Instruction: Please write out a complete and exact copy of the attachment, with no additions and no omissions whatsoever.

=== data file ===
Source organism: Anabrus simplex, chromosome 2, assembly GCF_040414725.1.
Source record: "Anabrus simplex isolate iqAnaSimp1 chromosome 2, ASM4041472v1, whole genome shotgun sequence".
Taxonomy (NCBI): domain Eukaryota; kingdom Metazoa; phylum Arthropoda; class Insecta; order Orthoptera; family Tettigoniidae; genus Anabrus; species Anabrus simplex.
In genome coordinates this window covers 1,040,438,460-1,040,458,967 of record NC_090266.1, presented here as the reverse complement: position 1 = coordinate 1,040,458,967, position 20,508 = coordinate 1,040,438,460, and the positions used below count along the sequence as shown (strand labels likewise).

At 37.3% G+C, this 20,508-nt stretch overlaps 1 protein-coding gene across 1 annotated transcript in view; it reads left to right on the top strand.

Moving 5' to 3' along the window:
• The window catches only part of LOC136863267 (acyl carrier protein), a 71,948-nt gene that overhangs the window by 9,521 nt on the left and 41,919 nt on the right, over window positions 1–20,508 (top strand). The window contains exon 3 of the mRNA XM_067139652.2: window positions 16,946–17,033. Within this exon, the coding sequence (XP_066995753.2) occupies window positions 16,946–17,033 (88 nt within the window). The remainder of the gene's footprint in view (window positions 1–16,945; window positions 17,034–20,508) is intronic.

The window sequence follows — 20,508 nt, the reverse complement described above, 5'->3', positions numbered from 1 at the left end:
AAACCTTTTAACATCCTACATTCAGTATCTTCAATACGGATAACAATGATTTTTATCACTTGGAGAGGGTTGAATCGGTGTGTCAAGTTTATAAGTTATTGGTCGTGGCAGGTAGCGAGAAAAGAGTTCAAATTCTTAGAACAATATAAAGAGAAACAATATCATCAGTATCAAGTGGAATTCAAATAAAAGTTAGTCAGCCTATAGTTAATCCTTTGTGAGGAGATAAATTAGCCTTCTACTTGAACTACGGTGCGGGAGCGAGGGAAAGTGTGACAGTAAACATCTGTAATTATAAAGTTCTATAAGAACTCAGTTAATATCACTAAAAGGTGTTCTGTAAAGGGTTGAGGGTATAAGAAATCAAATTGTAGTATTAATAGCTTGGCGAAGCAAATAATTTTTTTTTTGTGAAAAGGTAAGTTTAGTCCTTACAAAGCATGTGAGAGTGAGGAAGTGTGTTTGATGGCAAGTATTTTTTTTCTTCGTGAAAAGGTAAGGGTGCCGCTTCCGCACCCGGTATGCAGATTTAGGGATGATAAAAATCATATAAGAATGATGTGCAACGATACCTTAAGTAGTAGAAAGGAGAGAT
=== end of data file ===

Source organism: Anabrus simplex, chromosome 2, assembly GCF_040414725.1.
Source record: "Anabrus simplex isolate iqAnaSimp1 chromosome 2, ASM4041472v1, whole genome shotgun sequence".
Taxonomy (NCBI): domain Eukaryota; kingdom Metazoa; phylum Arthropoda; class Insecta; order Orthoptera; family Tettigoniidae; genus Anabrus; species Anabrus simplex.
In genome coordinates this window covers 1,040,438,460-1,040,458,967 of record NC_090266.1, presented here as the reverse complement: position 1 = coordinate 1,040,458,967, position 20,508 = coordinate 1,040,438,460, and the positions used below count along the sequence as shown (strand labels likewise).

At 37.3% G+C, this 20,508-nt stretch overlaps 1 protein-coding gene across 1 annotated transcript in view; it reads left to right on the top strand.

Moving 5' to 3' along the window:
• The window catches only part of LOC136863267 (acyl carrier protein), a 71,948-nt gene that overhangs the window by 9,521 nt on the left and 41,919 nt on the right, over window positions 1–20,508 (top strand). The window contains exon 3 of the mRNA XM_067139652.2: window positions 16,946–17,033. Within this exon, the coding sequence (XP_066995753.2) occupies window positions 16,946–17,033 (88 nt within the window). The remainder of the gene's footprint in view (window positions 1–16,945; window positions 17,034–20,508) is intronic.

The window sequence follows — 20,508 nt, the reverse complement described above, 5'->3', positions numbered from 1 at the left end:
AAACCTTTTAACATCCTACATTCAGTATCTTCAATACGGATAACAATGATTTTTATCACTTGGAGAGGGTTGAATCGGTGTGTCAAGTTTATAAGTTATTGGTCGTGGCAGGTAGCGAGAAAAGAGTTCAAATTCTTAGAACAATATAAAGAGAAACAATATCATCAGTATCAAGTGGAATTCAAATAAAAGTTAGTCAGCCTATAGTTAATCCTTTGTGAGGAGATAAATTAGCCTTCTACTTGAACTACGGTGCGGGAGCGAGGGAAAGTGTGACAGTAAACATCTGTAATTATAAAGTTCTATAAGAACTCAGTTAATATCACTAAAAGGTGTTCTGTAAAGGGTTGAGGGTATAAGAAATCAAATTGTAGTATTAATAGCTTGGCGAAGCAAATAATTTTTTTTTTGTGAAAAGGTAAGTTTAGTCCTTACAAAGCATGTGAGAGTGAGGAAGTGTGTTTGATGGCAAGTATTTTTTTTCTTCGTGAAAAGGTAAGGGTGCCGCTTCCGCACCCGGTATGCAGATTTAGGGATGATAAAAATCATATAAGAATGATGTGCAACGATACCTTAAGTAGTAGAAAGGAGAGAT